A giant-screen IMAX film about country music is mired in a lawsuit charging Gaylord Entertainment with breach of contract, fraud, and bad faith. Gaylord -- which owns the Grand Ole Opry, Nashville's R

A giant-screen IMAX film about country music is mired in a lawsuit charging Gaylord Entertainment with breach of contract, fraud, and bad faith. Gaylord -- which owns the Grand Ole Opry, Nashville's Ryman Auditorium, Acuff-Rose Music Publishing, and other related businesses -- is being sued by Project 8, a company formed last year to create an IMAX movie called "Twang," due to debut this summer.

Filed last week in Davidson County (Tenn.) Chancery Court, the lawsuit was sparked when the film, which features more than 40 country music stars -- including the Dixie Chicks, Alan Jackson, and Dolly Parton -- went over-budget. Project 8, the principals of which have all won awards for their work on country music videos, blames Gaylord, claiming the company has failed to pay more than $1 million in bills related to "Twang."

The project ran into money trouble, the lawsuit says, because Gaylord "repeatedly and without explanation altered the script, vision, schedule, budget, and final production many times."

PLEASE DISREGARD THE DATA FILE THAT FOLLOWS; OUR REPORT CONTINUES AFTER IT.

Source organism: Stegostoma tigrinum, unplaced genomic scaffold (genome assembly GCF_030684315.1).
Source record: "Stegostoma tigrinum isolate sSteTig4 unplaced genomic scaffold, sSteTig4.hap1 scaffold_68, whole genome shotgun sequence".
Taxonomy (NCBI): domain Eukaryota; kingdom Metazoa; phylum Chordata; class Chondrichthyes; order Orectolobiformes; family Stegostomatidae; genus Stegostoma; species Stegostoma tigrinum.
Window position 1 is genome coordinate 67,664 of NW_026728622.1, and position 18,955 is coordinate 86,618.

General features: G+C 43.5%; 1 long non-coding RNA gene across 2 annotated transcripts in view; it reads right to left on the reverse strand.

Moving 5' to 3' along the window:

Gay lord spokesman Tom Adkinson said Project 8 exceeded the budget. "Our contract calls for them to deliver the project on time and on budget," Adkinson said.

The lawsuit also charges that Gaylord has failed to make a $250,000 contribution to St. Jude Childr en's Research Hospital in Memphis, which was "a key incentive to attract outstanding talent such as the Dixie Chicks" for lower than their normal fees.

"We expect to make that contribution, but the contribution is based on the completion and release of t he movie," Adkinson said.

The lawsuit asks for $1.07 million for breach of contract, $10 million in punitive damages, and all rights to the footage. A jury trial is requested.

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